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23-08-2022 | Systemic lupus erythematosus | News

LUPIL-2: Aldesleukin warrants further investigation for SLE

Author: Claire Barnard

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medwireNews: Phase 2 trial results suggest that low-dose interleukin (IL)-2 therapy with aldesleukin (ILT-101) may represent a promising add-on treatment option for systemic lupus erythematosus (SLE).

These findings lend further support to previous findings from the proof-of-concept PRO-IMMUN trial, which suggested that aldesleukin is well tolerated and may restore regulatory T-cell (Treg) homeostasis in this patient population.

David Klatzmann (Sorbonne Université, Paris, France) and co-investigators explain that insufficiency of Tregs due to a shortage of IL-2 “is central to the pathophysiology” of SLE, but there are currently no approved treatments targeting this pathway.

For the LUPIL-2 study, 100 people with moderate-to-severe active SLE from 22 sites across Europe, Mexico, and Mauritius were randomly assigned to receive aldesleukin or placebo alongside stable background therapy with glucocorticoids, antimalarials, and/or immunosuppressive agents. Aldesleukin was administered subcutaneously at a dose of 1.5 million IU, given once daily for 5 days, followed by once weekly from day 8 to week 12.

The researchers report in the Annals of the Rheumatic Diseases that the study’s primary endpoint was not met, as rates of SRI-4 response without treatment failure at week 12 did not significantly differ in the aldesleukin and placebo groups (68 vs 58%). Klatzmann and team attribute this to the “unexpectedly high” response rate in the placebo arm, with a 100% response rate at two sites from the same country (Bulgaria).

“We speculate that this placebo response was driven by better adherence to concomitant background medications, including [glucocorticoids], during the trial period compared with their prior care,” write the investigators.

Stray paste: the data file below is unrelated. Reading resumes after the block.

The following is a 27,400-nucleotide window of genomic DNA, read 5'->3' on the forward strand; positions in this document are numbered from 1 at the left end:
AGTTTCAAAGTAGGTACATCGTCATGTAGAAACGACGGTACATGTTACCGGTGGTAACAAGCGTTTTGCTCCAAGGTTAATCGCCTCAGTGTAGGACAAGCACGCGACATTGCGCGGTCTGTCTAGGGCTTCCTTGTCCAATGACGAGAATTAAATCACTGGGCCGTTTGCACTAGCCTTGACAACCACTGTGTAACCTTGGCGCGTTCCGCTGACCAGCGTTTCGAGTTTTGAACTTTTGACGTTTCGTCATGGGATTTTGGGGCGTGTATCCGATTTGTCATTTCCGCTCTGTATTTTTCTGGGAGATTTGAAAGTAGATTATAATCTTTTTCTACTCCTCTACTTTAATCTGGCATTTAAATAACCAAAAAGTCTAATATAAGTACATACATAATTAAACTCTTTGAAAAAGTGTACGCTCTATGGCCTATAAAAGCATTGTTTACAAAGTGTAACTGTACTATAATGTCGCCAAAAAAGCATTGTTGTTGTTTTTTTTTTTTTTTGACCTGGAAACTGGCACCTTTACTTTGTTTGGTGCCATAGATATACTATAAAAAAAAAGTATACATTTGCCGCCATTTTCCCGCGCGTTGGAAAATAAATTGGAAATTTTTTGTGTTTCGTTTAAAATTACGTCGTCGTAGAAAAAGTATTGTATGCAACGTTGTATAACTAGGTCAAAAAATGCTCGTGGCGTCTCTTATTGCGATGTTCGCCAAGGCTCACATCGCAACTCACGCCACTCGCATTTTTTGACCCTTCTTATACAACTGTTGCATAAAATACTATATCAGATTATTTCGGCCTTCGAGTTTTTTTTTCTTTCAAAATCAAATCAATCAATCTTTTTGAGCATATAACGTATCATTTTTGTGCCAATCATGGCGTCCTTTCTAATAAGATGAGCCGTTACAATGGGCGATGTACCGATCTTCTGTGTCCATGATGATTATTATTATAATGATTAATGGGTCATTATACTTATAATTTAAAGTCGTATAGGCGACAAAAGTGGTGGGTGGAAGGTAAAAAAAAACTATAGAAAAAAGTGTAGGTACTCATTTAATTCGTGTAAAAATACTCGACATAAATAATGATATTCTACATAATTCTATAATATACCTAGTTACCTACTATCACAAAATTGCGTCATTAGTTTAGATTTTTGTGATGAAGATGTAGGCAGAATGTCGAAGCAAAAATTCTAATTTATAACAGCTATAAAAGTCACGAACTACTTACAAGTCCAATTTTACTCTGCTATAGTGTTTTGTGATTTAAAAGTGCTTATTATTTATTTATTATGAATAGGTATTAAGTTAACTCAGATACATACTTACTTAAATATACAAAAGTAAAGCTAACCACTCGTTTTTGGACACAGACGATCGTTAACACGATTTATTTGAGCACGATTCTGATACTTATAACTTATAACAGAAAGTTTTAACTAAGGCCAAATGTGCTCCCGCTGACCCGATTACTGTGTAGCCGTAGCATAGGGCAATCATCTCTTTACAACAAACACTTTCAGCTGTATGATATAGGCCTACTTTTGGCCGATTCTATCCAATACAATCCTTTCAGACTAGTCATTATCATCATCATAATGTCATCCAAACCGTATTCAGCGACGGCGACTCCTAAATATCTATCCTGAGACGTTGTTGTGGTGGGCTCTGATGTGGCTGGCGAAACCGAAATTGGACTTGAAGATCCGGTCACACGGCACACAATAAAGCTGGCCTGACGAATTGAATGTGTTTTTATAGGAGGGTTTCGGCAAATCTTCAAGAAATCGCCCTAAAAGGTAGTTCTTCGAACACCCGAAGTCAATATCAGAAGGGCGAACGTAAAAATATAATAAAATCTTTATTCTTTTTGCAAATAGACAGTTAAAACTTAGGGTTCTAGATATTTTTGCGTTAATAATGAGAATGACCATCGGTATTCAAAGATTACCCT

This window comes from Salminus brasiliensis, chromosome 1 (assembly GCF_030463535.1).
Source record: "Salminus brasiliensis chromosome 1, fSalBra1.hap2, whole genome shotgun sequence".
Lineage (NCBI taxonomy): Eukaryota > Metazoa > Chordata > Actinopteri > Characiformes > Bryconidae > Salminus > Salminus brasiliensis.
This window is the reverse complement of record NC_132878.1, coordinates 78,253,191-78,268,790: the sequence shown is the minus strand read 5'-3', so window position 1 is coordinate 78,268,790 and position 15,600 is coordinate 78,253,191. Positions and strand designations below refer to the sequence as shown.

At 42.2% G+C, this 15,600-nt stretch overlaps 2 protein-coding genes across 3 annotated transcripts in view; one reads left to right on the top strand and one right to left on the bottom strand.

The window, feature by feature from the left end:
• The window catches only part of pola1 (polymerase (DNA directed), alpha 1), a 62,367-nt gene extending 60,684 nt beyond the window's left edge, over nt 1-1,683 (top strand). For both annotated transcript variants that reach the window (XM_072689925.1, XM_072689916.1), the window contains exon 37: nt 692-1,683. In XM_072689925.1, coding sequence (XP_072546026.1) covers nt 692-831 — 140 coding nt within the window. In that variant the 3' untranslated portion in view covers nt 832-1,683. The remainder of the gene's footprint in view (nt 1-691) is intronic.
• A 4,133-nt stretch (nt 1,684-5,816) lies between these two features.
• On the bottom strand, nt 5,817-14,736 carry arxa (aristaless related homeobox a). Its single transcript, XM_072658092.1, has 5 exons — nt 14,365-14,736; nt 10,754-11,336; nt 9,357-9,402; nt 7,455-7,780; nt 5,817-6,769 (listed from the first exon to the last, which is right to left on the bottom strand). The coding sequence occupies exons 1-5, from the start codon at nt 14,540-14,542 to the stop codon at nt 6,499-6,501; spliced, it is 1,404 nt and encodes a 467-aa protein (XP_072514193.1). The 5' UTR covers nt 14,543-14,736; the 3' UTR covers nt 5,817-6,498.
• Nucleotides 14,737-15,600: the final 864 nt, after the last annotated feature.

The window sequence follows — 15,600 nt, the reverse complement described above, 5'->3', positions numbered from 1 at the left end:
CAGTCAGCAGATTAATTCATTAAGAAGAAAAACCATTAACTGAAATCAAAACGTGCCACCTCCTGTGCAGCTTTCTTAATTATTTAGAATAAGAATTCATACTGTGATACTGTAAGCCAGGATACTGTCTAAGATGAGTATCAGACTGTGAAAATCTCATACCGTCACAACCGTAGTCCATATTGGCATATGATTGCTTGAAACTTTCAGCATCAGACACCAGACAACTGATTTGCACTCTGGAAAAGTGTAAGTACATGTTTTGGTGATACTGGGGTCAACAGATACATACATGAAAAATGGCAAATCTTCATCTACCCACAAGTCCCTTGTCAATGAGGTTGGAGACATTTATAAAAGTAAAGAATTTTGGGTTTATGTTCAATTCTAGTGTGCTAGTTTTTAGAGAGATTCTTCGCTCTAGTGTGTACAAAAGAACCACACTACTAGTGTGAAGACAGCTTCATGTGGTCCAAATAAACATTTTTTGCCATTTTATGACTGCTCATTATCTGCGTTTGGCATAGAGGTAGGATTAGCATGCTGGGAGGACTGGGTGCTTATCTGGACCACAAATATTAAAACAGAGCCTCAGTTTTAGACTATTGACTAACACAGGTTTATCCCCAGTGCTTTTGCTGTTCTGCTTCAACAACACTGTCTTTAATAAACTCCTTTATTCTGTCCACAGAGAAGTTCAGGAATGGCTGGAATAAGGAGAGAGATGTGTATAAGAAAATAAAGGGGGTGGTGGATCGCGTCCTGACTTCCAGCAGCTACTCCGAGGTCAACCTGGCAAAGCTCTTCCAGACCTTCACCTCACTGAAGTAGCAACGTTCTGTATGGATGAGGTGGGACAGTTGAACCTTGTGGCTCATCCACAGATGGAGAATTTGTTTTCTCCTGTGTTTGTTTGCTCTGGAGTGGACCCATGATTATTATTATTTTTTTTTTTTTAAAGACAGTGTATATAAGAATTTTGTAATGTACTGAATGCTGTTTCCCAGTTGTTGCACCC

In light of the “unprecedented” placebo response rate, the team carried out a post-hoc analysis in a per-protocol population (n=53) that excluded patients with major protocol deviations, including those from the two Bulgarian sites. This analysis found significantly higher SRI-4 response rates at week 12 with aldesleukin versus placebo (83.3 vs 51.7%), as well as significantly greater absolute and relative reductions in SELENA-SLEDAI score from baseline.

Klatzmann et al say that in both the intention-to-treat and per-protocol populations, the numbers and proportions of Treg cells “were significantly and persistently increased” with aldesleukin treatment. Moreover, there was a significant increase in Treg cell numbers among participants with an SRI-4 response at week 12, but not among those without, suggesting “that the clinical outcome is associated with the magnitude of the Treg response.”

This observation “adds confidence in the overall concept of a Treg insufficiency in SLE and in its treatment by [low-dose] IL-2,” write the investigators.

They report that aldesleukin was well tolerated in the LUPIL-2 study, with the majority of treatment-emergent adverse events being transient and mild-to-moderate in severity.

medwireNews is an independent medical news service provided by Springer Healthcare Ltd. © 2022 Springer Healthcare Ltd, part of the Springer Nature Group

Ann Rheum Dis 2022; doi:10.1136/ard-2022-222501

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